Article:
The journalist responsible for pushing a young woman into the crosshairs of Internet outrage says he has apologized and made peace.
Sam Biddle, then editor for Gawker's technology site, Valleywag, saw public relations executive Justine Sacco’s ill-conceived tweet before she boarded a plane for Africa on Dec. 20, 2013, to visit her family for Christmas.
It read, "Going to Africa. Hope I don't get AIDS. Just kidding. I'm white!"
The tweet, Sacco says, was supposed to mock how many Westerners think of HIV/AIDS as an "African thing," despite the fact there is also an epidemic here in the United States.
It was intended as an ironic statement that her roughly 200 followers would understand to be a joke at the expense of racists, in the style of “The Colbert Report” or “South Park.”
But Biddle took her tweet at face value and posted it to the popular Gawker blog under the sarcastic headline, “And Now, a Funny Holiday Joke from IAC's PR Boss.”
It quickly went viral and spawned the hashtag #HasJustineLandedYet, which people used to vent their anger and attack Sacco.
“Not knowing anything about her,” Biddle wrote in a Gawker article published Saturday morning, “I had taken its cluelessness at face value, and hundreds of thousands of people had done the same: instantly hating her because it's easy and thrilling to hate a stranger online.”
Aboard the flight, Sacco was completely unaware of the media firestorm surrounding her — until she landed.
She was branded a racist by countless strangers and lost her job as global head of communications for the American Internet company IAC.
In an interview with Jon Ronson for his book “So You’ve Been Publicly Shamed,” Sacco said, “I cried out my body weight in the first twenty-four hours,” according to Buzzfeed.
“They’ve taken my name and my picture, and have created this Justine Sacco that’s not me, and have labeled this person a racist,” she said. “I have this fear that if I were in a car accident tomorrow and lost my memory and came back and Googled myself, that would be my new reality."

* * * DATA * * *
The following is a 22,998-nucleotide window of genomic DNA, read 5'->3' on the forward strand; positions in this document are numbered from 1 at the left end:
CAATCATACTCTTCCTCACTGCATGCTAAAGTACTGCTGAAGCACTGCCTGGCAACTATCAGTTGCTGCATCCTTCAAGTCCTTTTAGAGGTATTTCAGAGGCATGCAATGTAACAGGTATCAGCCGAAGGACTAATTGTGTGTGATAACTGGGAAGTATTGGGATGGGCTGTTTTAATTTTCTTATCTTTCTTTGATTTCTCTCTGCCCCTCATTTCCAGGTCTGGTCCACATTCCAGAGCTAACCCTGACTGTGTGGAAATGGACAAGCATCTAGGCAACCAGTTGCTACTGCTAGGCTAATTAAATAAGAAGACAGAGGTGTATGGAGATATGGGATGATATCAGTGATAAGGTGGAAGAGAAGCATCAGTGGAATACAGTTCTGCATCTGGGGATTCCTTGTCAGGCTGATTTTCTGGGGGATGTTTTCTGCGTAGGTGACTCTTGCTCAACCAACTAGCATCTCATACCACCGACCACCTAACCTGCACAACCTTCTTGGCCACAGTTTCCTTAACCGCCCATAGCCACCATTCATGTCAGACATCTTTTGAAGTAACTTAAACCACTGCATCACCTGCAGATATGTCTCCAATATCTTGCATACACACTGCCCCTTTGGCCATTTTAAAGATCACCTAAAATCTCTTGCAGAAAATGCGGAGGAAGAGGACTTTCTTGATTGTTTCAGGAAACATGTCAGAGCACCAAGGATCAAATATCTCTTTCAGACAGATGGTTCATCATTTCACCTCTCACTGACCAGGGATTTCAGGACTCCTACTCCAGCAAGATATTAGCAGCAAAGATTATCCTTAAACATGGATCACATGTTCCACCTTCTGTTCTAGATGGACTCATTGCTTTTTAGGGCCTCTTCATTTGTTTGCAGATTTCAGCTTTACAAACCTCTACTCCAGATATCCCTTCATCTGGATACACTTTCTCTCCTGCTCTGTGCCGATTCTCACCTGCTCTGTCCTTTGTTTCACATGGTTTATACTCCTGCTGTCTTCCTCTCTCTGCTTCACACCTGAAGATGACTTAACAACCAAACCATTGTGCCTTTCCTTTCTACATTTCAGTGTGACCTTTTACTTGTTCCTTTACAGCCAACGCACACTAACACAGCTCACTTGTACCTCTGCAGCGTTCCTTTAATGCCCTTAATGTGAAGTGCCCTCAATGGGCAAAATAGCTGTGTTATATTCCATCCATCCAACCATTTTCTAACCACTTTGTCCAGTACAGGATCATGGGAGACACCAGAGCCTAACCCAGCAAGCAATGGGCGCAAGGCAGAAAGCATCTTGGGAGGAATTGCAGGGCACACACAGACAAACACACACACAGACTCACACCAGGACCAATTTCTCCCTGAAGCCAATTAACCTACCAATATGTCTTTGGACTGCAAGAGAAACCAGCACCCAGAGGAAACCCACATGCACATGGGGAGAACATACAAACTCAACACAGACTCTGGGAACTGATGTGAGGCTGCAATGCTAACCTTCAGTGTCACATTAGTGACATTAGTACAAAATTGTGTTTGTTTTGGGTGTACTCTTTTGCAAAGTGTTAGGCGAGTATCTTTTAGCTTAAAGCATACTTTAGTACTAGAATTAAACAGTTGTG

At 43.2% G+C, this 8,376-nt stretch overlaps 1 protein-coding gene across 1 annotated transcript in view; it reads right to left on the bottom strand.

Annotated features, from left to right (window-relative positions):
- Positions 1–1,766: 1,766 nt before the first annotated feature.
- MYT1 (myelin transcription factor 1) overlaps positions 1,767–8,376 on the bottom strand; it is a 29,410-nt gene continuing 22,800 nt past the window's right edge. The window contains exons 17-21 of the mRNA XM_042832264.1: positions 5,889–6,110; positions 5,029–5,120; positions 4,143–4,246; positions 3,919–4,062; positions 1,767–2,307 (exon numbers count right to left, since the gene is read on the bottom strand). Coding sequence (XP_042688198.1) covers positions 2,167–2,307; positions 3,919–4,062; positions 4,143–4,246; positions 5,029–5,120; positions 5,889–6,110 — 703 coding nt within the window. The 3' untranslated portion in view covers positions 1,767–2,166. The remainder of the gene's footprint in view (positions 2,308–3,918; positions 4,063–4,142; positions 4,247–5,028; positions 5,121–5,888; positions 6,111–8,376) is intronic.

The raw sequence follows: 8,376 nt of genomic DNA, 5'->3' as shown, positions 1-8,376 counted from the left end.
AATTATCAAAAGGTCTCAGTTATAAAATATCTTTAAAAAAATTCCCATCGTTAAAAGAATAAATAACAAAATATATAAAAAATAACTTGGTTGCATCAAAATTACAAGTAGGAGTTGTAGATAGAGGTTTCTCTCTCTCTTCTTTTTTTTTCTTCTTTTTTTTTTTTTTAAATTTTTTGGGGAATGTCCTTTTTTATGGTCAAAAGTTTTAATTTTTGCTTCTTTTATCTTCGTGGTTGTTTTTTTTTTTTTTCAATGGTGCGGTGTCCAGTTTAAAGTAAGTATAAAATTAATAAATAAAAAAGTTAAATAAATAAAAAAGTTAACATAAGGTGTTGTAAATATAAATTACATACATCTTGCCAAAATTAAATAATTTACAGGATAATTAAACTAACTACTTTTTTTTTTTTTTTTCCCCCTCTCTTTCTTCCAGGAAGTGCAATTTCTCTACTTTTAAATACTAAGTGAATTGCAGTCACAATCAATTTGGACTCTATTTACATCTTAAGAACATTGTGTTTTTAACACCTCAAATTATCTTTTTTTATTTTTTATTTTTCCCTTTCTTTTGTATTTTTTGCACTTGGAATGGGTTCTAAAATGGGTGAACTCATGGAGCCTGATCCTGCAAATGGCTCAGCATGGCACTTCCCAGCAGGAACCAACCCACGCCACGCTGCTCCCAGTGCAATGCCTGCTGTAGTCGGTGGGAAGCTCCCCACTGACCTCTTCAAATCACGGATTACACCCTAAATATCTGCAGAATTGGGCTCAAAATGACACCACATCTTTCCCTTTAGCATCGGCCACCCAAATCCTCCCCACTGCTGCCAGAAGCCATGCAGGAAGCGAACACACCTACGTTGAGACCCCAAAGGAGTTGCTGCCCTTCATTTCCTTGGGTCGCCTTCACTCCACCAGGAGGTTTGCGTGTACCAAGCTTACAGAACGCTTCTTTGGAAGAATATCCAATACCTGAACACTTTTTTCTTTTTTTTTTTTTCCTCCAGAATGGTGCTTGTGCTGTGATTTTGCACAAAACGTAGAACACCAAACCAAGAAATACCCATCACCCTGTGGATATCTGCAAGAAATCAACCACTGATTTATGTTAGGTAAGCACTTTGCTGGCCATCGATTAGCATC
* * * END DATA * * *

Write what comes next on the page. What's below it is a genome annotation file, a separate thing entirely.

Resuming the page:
Six months later, Sacco emailed Biddle to see if he would be interested in meeting for drinks.
“I realized suddenly that I felt very guilty about having, I assumed, destroyed another person on what was basically a professional whim. It had only taken half a year to kick in!” he wrote.
Biddle says that he tried to rationalize sharing her tweet with the world — to generate outrage/traffic — by viewing the act as media criticism, social justice, or karma, but that when he saw her in person, he knew he couldn’t suppress the guilt.
In his Gawker article, Biddle writes that Sacco was not depressed or resentful but wanted to meet him so he would consider her a person, and not a meme, before writing anything about her again.
“She was serene, decent, and despite the continued existence of Twitter, hopeful: ‘Someday you'll Google me, and my LinkedIn will be the first thing that pops up.’ That part was heartbreaking,” he said.
Sacco recently got a job for a small startup in New York.
Earlier this week, Slate published a comprehensive package about the public’s growing rush to anger and judgment in the digital age.
“The Year of Outrage,” which tracks the “righteous fury and faux indignation” of 2014, argues that outrage has been the default mode of politicians and pundits for years.
But now, with the rise of social media, it is the default mode for the rest of us.